Fig. 5 SBU2 mutants are not neurogenic. Whole mount RNA in situ hybridization of neural markers in wild-type and SBU2 mutants. (A–J) Dorsal views; (A–H) anterior to the top, (I, J) flat mounted, anterior to the right. Panels I′, J′ are lateral views of panels I and J, anterior to the top right. Morphology of the MHB domain expressing pax2a at early somitogenesis (B) indicates a delay in development of MHB in SBU2 mutants. Later, at the 10-somite stage (D) pax2a expression resembles much earlier stage wild-type expression domain (A). Likewise, although hindbrain marker krox20 expression is also delayed and relatively reduced (E and F) later in the development, expression pattern appears similar to wild-type embryos (G and H). RNA in situ hybridization using huC probe revealed that SBU2 embryos have reductions in early differentiating neurons (I, I′ and J, J′). Arrows denote MHB and arrowheads denote otic placode.

Fig. 6 SBU2 phenotype is the result of a non-sense mutation on spt6 gene. SBU2 maps to linkage group 21 between Z7809 and Z10432 (A). Sequencing analysis revealed a C to T transition at the 3931st nucleotide of the coding sequence of the spt6 gene (B). Predicted Spt6 protein structure in wild-type, panm313 and panSBU2 mutant embryos (C). The premature stop codon in SBU2 is predicted to produce a truncated protein which lacks SH2 domain (C). The defects in homozygous SBU2 embryos can be rescued by injection of spt6 mRNA (G). Microinjection of spt6 morpholino into the progeny from intercrosses of wild-type siblings of SBU2 heterozygotes, phenocopies SBU2 mutants (H). However, in some wild-type stocks, the phenotype upon injection of spt6 morpholino is much weaker (I) and resembles pan phenotype (F). Panels D, E, G, and H are 27-h-old embryos; panels F and I are 48-h-old embryos. Asterisk denotes stop codon in panel B.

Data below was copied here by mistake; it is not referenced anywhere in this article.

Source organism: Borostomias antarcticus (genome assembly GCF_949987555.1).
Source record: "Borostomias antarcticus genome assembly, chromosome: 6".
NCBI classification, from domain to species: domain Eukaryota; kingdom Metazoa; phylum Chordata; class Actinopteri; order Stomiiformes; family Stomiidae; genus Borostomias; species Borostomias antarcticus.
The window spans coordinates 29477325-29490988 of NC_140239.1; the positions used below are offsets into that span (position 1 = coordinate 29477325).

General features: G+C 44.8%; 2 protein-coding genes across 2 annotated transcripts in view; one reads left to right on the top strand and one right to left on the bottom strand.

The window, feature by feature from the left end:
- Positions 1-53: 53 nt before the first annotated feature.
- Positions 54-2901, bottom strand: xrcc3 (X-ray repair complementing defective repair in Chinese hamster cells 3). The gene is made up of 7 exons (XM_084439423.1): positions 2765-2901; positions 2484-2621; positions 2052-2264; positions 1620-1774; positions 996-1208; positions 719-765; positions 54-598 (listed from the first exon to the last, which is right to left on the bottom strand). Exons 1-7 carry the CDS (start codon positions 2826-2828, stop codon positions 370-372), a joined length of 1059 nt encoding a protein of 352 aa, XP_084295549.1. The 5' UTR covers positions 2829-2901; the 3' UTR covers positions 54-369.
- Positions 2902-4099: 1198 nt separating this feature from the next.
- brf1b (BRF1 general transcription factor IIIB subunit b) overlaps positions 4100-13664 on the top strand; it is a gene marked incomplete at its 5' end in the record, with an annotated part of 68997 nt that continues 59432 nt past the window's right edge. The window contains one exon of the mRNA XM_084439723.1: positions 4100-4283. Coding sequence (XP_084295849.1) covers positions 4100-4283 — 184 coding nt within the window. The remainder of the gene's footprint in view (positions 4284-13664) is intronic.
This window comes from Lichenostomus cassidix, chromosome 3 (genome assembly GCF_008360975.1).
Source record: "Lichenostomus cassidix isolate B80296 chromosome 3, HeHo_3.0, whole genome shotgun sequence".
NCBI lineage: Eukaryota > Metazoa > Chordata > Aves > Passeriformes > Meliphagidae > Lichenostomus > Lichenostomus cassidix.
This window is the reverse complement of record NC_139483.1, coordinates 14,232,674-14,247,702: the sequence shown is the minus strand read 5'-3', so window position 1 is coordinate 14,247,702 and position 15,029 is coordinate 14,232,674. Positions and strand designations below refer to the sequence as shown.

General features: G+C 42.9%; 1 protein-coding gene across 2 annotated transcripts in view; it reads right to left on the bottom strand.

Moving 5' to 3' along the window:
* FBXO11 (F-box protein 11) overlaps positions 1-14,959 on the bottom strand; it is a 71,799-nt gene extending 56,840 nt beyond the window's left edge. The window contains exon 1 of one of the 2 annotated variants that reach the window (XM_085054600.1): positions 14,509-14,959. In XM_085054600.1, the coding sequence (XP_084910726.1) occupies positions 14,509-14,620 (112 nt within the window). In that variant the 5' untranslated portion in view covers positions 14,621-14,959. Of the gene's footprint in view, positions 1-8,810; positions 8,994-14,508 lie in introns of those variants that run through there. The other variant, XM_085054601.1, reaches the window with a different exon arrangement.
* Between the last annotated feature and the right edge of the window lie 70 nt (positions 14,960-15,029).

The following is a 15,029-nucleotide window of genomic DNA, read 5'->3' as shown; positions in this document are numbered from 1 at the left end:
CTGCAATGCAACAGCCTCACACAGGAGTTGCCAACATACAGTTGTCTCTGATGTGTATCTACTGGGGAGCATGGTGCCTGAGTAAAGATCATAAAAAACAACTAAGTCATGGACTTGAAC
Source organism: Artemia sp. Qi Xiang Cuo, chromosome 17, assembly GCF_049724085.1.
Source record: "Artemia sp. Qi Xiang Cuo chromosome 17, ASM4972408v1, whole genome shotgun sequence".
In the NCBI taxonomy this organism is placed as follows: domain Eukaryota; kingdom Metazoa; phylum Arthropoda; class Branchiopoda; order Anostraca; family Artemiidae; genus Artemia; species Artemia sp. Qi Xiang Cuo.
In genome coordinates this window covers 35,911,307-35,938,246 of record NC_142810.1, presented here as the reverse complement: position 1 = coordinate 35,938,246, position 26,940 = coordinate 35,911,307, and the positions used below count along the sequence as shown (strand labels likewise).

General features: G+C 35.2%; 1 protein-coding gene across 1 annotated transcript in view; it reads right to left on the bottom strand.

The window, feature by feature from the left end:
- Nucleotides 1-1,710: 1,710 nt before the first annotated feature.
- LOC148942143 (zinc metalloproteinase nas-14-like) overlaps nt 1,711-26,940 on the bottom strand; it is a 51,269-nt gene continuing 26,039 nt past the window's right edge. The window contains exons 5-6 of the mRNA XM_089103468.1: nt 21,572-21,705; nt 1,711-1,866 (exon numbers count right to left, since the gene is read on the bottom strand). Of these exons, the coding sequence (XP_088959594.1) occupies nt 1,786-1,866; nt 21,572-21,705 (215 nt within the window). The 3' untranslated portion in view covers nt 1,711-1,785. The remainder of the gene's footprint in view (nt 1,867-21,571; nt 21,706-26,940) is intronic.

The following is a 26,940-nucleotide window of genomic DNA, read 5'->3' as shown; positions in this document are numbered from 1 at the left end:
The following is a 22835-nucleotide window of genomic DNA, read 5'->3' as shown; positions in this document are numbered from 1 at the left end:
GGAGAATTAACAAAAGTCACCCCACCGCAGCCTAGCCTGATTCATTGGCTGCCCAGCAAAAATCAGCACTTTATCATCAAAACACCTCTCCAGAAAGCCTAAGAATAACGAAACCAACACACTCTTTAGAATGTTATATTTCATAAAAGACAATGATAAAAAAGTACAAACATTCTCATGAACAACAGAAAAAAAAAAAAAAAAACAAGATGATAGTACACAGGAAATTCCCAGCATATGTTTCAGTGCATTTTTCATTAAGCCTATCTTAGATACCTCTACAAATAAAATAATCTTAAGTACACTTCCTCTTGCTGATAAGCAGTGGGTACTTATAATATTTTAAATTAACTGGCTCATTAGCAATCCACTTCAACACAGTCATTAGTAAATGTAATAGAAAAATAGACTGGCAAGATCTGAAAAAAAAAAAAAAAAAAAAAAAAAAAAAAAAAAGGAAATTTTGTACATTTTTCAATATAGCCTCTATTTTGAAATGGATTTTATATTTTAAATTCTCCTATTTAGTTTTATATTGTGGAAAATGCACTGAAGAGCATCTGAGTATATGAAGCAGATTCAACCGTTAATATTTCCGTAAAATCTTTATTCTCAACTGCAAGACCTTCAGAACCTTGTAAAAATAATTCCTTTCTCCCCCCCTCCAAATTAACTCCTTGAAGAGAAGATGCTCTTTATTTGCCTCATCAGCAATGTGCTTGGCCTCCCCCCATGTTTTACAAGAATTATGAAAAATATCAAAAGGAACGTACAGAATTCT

Fig. 8 mib;SBU2 double mutants reveal an epistatic interaction between Spt6 and Notch pathway. (A–D) Lateral views of 27-h-old embryos, anterior to the right. (E–H) Dorsal views of huC stained embryos, anterior to the right. All embryos were genotyped following photography. The phenotype of mib;SBU2 mutants (D) resembles SBU2 single mutants (C), rather than mib single mutant embryos (B). However, huC expression profile in mib;SBU2 double mutants (H) is stronger than SBU2 mutants (G) but not as strong as either wild-type (E) or mib single mutants (F).

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Acknowledgments:
ZFIN wishes to thank the journal Developmental Biology for permission to reproduce figures from this article. Please note that this material may be protected by copyright.

Reprinted from Developmental Biology, 307(2), Kok, F.O., Oster, E., Mentzer, L., Hsieh, J.C., Henry, C.A., and Sirotkin, H.I., The role of the SPT6 chromatin remodeling factor in zebrafish embryogenesis, 214-226, Copyright (2007) with permission from Elsevier. Full text @ Dev. Biol.